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Children across Macon are food insecure. One organization is keeping them fed

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Children across Macon are food insecure. One organization is keeping them fed

Backpack Ministry volunteer stops at a fourth-grade classroom to deliver a bag to Union Elementary School student.

Backpack Ministry volunteer stops at a fourth-grade classroom to deliver a bag to Union Elementary School student.

Yasmeen Hill

Backpack Ministry volunteer stops at a fourth-grade classroom to deliver a bag to Union Elementary School student.

Yasmeen Hill

Yasmeen Hill

Backpack Ministry volunteer stops at a fourth-grade classroom to deliver a bag to Union Elementary School student.

Pencils, paper, notebooks and homework are all things that can be found in child’s backpack, but in recent years the Backpack Ministry has turned this grade school essential into a solution to community-wide food insecurity.

Macon-Bibb has the third highest rate of concentrated poverty in the nation, which has resulted in an increase in the amount of food insecure families or families without reliable access to sufficient quantities of nutritious food.

Developed in 2011 at Forest Hills United Methodist Church, the Backpack Ministry is a program that provides bags to elementary school students every Friday. The bags are filled with assorted child-friendly snacks to supplement for the meals that they might not get over the weekend.

“Well for one thing if a child is hungry they can’t study, they can’t concentrate all they can concentrate on is their stomach being hungry,” Backpack Ministry Chairperson Brenda Lambert said.

“Studies show that children get sick easier, that they miss school, and so we not only feel like we provide food for these children but we show them that there is somebody who loves them who doesn’t even know them.”

In its first year, the program served nine students at Lane Elementary School. Today, the Backpack Ministry, also known as the Backpack Buddy Program, serves 1,800 students in 22 schools across Bibb, Monroe and Twiggs County.

The program’s rapid growth over the past seven years illustrates the general need in the city of Macon, as 26.7 percent of Macon-Bibb residents live below the poverty line, according to the 2017 American Community Survey.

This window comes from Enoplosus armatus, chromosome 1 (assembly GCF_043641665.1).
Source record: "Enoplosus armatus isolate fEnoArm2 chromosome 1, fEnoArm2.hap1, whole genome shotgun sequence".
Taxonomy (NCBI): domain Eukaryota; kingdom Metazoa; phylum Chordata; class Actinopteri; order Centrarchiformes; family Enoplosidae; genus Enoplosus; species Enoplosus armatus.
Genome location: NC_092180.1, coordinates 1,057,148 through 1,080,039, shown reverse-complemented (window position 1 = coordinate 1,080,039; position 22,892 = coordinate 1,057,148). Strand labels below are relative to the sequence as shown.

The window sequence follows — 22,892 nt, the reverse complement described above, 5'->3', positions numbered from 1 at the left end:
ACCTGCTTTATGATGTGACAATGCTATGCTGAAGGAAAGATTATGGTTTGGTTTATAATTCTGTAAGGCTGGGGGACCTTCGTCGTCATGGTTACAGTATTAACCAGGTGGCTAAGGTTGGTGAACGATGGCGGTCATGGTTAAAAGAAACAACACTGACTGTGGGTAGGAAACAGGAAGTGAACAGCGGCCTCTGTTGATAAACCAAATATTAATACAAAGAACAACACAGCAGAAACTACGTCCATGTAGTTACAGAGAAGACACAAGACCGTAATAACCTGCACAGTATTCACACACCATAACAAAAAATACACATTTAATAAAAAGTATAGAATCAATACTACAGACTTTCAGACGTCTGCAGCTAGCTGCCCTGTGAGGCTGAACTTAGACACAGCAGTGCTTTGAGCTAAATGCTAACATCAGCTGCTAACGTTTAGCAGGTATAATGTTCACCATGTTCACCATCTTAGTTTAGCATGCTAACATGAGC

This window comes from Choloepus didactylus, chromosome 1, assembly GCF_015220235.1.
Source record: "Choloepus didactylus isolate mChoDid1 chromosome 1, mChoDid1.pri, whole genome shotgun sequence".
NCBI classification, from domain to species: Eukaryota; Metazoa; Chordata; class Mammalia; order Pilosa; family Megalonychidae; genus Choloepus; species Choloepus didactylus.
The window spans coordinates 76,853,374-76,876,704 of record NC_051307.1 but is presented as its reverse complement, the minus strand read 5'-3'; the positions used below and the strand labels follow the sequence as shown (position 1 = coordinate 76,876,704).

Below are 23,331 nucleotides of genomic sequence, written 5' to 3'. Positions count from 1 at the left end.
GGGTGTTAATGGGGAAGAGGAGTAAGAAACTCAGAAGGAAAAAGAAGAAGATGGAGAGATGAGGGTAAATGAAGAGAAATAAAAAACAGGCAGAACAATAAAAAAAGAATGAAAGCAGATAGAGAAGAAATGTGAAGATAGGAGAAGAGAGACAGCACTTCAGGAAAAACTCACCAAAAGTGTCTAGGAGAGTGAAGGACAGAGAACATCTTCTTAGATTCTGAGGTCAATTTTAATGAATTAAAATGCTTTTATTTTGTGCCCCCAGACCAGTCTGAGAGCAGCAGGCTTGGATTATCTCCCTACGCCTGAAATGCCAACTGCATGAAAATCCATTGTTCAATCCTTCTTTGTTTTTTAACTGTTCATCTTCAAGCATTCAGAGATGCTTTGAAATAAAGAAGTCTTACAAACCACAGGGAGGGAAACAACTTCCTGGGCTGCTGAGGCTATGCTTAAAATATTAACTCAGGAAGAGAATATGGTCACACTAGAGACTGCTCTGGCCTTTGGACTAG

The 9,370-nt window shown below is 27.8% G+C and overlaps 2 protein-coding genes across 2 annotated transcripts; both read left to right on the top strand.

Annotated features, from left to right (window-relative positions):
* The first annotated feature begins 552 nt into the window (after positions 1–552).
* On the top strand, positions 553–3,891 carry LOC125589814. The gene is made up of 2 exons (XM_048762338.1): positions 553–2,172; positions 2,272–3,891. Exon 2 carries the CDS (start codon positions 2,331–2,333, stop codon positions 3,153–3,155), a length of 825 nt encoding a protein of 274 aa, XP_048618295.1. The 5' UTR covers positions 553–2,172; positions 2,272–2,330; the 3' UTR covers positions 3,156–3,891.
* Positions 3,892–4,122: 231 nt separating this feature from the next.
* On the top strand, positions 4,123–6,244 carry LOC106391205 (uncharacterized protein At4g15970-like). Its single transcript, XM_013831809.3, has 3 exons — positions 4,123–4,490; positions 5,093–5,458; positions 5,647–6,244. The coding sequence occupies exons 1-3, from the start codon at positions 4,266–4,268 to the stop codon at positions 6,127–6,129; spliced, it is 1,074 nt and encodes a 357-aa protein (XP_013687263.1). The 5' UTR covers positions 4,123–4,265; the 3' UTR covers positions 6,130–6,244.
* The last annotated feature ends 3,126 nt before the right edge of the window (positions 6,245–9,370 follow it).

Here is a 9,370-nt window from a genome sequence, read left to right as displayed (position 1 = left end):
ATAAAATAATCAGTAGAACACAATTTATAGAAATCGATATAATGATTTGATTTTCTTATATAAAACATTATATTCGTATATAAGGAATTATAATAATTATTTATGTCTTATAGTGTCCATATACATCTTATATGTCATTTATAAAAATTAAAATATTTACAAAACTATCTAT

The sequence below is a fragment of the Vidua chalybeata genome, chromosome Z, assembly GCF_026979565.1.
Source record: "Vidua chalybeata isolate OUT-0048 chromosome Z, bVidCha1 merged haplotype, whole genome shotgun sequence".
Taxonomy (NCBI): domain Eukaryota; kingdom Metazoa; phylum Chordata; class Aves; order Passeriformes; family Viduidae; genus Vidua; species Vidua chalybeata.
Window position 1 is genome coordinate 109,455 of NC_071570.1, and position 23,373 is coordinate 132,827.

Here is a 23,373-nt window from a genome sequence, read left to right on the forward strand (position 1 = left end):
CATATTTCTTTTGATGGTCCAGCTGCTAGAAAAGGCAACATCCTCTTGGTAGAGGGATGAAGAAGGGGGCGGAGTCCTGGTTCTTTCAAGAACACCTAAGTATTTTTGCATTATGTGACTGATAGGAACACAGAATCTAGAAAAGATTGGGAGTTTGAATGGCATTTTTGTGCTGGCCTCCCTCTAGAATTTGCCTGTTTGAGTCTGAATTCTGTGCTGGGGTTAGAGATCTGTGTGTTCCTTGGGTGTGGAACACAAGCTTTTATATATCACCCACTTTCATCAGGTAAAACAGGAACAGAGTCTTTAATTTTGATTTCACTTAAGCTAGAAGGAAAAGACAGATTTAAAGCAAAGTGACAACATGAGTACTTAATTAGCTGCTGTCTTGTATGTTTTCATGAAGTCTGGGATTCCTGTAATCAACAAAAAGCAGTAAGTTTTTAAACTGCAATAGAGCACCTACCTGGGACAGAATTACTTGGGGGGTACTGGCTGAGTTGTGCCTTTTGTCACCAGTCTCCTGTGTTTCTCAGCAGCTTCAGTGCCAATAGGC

The responsibility falls on the teachers and counselors to identify the children in need of the backpacks.

“If they see children putting food in their pockets to take home, then they realize these children are hungry,” Lambert said.

Union Elementary School counselor April Griffin implemented the Backpack Buddy Program at her school after seeking out help from Lambert and her team.

“ One of our number one needs was our kids coming to school hungry not having enough food at home,” Griffin said.

After a student is identified as being food insecure, their parents sign a permission slip acknowledging that the student will be bringing home extra food in their backpack at no cost to them. Even though the program is relatively new at Union Elementary, it is proving to be beneficial.

“I’ve had students come and talk to me about how over the weekend the can of ravioli, the chips, those type of things are used to help create a meal …So they offered them to be able to have a hot meal over the weekend so they [the children] are excited about that,” Griffin said.

The Backpack Ministry runs entirely on donations from the Middle Georgia Community Food Bank and volunteers, but Lambert knows that her team at Forest Hills can’t supply all of the undernourished children in Macon. So, they have mentored seven other churches in starting their own program. The newer programs serve up to an additional 500 students.

“When we give them their food we give them a hug we tie their shoes, it’s a relationship we’ve formed with the children and with the schools,” Lambert said.

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Children across Macon are food insecure. One organization is keeping them fed